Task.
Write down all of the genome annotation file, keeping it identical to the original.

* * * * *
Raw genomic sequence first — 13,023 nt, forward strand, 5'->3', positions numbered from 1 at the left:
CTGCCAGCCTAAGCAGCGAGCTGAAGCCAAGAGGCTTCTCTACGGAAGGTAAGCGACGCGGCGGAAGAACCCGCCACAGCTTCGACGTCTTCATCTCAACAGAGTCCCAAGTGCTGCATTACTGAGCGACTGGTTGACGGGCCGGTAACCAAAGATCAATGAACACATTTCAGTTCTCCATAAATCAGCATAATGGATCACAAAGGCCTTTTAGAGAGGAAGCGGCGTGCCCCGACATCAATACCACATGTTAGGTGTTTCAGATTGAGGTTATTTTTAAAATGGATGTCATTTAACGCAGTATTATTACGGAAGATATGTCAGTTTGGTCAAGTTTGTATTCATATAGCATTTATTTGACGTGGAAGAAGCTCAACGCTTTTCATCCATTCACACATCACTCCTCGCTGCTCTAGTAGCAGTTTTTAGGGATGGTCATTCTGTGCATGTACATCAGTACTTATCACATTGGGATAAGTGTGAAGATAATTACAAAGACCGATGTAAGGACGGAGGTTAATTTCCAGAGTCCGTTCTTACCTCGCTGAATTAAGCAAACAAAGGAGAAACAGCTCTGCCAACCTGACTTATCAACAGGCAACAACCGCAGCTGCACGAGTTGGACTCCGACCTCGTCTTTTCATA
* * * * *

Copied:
Raw genomic sequence first — 13,023 nt, forward strand, 5'->3', positions numbered from 1 at the left:
CTGCCAGCCTAAGCAGCGAGCTGAAGCCAAGAGGCTTCTCTACGGAAGGTAAGCGACGCGGCGGAAGAACCCGCCACAGCTTCGACGTCTTCATCTCAACAGAGTCCCAAGTGCTGCATTACTGAGCGACTGGTTGACGGGCCGGTAACCAAAGATCAATGAACACATTTCAGTTCTCCATAAATCAGCATAATGGATCACAAAGGCCTTTTAGAGAGGAAGCGGCGTGCCCCGACATCAATACCACATGTTAGGTGTTTCAGATTGAGGTTATTTTTAAAATGGATGTCATTTAACGCAGTATTATTACGGAAGATATGTCAGTTTGGTCAAGTTTGTATTCATATAGCATTTATTTGACGTGGAAGAAGCTCAACGCTTTTCATCCATTCACACATCACTCCTCGCTGCTCTAGTAGCAGTTTTTAGGGATGGTCATTCTGTGCATGTACATCAGTACTTATCACATTGGGATAAGTGTGAAGATAATTACAAAGACCGATGTAAGGACGGAGGTTAATTTCCAGAGTCCGTTCTTACCTCGCTGAATTAAGCAAACAAAGGAGAAACAGCTCTGCCAACCTGACTTATCAACAGGCAACAACCGCAGCTGCACGAGTTGGACTCCGACCTCGTCTTTTCATA